Several years ago, as I sat outside my workplace handing out newsletters, a woman approached me. With a bright voice, she asked if I remembered her. Of course, I remembered her: Her son molested me when I was in first grade. He was older than me, and so much stronger; he could pin me to the floor with one leg. He'd grope and fondle me with a furtive clumsiness, pulling at the tenderest parts of me. There on the street with this woman from my past, I could barely speak, or even think, through the sirens roaring inside my head. I told her that no, I didn't remember her. I would spend the rest of the afternoon in my office, door closed, sitting on the floor, waiting for my shock and rage and grief to subside into a merciful numbness.
I've thought about that moment a lot recently. It fell from the closed cupboard of my memory and shattered on the floor as I watched Christine Blasey Ford raise her hand and swear an oath to tell the truth about her allegations of sexual assault against Brett Kavanaugh. I listened to her recount the blunt terror of being held down, of fearing for her life, and felt her pain as she described the laughter, the hideous laughter, and how it reduced her to nothing but a body, a vehicle for someone else's amusement. I knew her fear in sharing those memories, as intimately as I've known my own fear of sharing my memories — because, for so long, telling my story has been like swinging on a trapeze without a net, extending my hands, only to find that there's no other bar, no other set of hands, to hold on to.
Even though I told my loving mother what was happening to me, and she believed me (which, unfortunately, makes me luckier than many survivors), she never confronted the boy's mother. Pressing the issue was too uncomfortable, too unfathomable. Better to let it be, to swallow it down. So, I did. But for the first time in my life, everything that I have swallowed down is erupting openly, unapologetically, across the public sphere in the wake of Ford's testimony. Even if Kavanaugh is confirmed to the highest court in the land, Ford's testimony was not made in vain. It has let loose a seismic swelling of grief and horror and incandescent anger, a dark miracle of collective rage that isn't going away.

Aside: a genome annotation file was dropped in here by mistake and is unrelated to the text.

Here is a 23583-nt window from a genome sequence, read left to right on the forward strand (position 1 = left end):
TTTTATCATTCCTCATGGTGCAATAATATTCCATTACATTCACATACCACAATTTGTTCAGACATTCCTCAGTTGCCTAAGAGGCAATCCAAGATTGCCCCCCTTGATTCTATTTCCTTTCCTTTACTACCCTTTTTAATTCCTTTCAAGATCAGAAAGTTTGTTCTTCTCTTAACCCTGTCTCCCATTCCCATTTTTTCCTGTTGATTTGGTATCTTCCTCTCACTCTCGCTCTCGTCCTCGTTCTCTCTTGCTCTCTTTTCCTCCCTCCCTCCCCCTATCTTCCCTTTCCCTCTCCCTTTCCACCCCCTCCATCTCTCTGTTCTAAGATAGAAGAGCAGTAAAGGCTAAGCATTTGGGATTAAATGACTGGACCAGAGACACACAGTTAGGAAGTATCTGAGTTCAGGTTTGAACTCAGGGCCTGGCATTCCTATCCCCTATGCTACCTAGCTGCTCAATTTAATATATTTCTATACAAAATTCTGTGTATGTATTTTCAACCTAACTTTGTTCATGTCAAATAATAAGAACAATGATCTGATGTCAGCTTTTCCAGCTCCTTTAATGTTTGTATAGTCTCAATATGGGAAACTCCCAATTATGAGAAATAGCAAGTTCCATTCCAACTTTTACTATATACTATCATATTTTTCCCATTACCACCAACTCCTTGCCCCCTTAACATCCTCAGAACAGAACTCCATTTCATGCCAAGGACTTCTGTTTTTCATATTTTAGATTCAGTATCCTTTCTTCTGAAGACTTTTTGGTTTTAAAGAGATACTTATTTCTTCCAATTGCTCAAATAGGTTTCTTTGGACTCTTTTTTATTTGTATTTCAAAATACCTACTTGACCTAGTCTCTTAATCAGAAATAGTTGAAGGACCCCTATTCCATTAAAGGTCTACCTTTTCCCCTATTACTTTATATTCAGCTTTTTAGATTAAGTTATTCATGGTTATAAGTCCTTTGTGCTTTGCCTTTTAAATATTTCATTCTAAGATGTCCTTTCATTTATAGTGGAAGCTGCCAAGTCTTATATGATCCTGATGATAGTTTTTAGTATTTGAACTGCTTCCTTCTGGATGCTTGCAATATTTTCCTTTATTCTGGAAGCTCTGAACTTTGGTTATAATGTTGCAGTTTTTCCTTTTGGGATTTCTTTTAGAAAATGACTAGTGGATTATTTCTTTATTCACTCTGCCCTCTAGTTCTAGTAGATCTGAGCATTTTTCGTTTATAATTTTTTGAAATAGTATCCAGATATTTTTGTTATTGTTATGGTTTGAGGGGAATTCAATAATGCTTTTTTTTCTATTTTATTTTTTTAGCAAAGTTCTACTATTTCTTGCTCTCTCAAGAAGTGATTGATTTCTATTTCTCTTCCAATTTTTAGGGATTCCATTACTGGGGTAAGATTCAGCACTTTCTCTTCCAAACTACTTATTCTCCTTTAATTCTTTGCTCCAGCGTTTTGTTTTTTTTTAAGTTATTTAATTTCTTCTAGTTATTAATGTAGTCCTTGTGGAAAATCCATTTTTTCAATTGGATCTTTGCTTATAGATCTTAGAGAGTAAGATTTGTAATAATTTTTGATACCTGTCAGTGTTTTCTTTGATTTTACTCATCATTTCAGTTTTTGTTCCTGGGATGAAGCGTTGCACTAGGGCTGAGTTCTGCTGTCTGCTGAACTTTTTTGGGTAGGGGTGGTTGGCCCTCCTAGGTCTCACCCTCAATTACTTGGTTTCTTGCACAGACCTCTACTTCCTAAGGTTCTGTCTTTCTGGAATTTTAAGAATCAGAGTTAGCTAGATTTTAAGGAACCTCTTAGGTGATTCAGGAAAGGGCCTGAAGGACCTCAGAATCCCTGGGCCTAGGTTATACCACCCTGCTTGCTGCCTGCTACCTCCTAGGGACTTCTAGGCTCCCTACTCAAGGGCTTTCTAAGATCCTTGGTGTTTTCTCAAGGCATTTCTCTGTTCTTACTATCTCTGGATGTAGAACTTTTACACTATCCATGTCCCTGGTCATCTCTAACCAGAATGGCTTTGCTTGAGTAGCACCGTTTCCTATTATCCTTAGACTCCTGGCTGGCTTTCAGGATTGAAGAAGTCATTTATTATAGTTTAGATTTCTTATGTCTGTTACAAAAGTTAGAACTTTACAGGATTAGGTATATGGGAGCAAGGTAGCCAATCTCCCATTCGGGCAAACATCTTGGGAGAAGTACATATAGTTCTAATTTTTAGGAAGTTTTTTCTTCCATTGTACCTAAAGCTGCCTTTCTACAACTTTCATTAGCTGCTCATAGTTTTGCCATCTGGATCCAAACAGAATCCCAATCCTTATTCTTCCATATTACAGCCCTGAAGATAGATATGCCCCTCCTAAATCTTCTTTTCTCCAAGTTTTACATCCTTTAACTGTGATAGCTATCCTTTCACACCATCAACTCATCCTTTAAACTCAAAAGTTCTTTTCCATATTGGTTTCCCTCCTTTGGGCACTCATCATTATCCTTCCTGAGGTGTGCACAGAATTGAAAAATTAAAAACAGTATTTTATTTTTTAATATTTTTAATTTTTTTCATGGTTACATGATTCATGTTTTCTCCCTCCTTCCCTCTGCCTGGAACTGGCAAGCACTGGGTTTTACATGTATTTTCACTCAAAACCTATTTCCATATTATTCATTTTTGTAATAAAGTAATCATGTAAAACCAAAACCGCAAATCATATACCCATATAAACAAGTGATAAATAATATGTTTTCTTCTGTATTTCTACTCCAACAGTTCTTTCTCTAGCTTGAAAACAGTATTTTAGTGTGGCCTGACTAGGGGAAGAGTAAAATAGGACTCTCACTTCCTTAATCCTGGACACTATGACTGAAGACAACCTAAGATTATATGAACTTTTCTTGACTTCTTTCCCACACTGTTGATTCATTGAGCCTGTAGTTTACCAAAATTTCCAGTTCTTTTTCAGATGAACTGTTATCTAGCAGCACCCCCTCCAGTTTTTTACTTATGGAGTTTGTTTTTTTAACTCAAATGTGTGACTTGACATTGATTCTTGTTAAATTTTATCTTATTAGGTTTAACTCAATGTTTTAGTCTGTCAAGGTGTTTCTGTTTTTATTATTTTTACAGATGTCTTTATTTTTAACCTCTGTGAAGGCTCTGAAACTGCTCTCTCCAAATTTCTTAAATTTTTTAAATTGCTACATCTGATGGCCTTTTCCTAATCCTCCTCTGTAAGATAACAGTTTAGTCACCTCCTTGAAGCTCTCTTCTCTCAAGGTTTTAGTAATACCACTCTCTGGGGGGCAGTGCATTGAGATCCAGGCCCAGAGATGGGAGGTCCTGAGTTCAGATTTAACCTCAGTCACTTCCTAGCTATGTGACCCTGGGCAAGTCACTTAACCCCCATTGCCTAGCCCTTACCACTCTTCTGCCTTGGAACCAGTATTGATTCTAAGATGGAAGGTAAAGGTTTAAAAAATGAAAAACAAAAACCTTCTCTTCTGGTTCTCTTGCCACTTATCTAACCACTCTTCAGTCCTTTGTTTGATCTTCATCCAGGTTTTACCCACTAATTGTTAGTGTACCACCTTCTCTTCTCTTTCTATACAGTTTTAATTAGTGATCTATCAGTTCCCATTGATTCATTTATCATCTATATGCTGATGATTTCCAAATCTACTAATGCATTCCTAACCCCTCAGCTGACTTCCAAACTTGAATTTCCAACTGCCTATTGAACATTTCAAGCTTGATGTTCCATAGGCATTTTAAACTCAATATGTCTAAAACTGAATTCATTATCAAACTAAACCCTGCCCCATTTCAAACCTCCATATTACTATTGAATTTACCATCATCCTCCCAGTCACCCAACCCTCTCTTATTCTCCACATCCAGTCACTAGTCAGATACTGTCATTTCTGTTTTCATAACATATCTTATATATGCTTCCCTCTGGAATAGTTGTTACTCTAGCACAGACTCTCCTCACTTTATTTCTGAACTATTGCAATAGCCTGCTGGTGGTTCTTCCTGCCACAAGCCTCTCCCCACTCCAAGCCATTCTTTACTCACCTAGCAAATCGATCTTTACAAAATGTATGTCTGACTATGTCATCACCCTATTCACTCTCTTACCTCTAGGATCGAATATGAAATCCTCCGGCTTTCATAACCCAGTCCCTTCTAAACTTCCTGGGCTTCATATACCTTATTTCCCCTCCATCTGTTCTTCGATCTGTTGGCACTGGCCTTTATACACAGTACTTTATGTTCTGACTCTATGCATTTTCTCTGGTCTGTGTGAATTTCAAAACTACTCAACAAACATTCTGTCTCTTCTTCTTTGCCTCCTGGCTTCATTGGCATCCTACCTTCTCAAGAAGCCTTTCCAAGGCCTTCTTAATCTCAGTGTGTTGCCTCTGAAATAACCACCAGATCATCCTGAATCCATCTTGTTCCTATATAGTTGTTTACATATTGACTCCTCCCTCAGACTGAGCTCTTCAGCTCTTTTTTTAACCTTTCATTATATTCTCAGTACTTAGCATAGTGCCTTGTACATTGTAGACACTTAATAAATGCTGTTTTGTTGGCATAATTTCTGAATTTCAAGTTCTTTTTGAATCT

Of course, it often feels like it's been for nothing: Clarence Thomas sits on the Supreme Court despite Anita Hill's allegations of sexual harassment nearly 30 years ago. Kavanaugh will probably join him there. Donald Trump, a man who bragged, on tape, about doing to women what my abuser did to me, sits in the Oval Office. It's hard to feel like time is truly up when the Trumps and Kavanaughs get to bully and bluster their way to power; when the Louie CKs and the Matt Lauers get to plan their stealth comebacks; and when a too-broad swath of our culture still wrings hands and gnashes teeth over the fate of "nice" young white boys, whose bright futures shouldn't be derailed because of a "mistake," or two, or three (that we know of).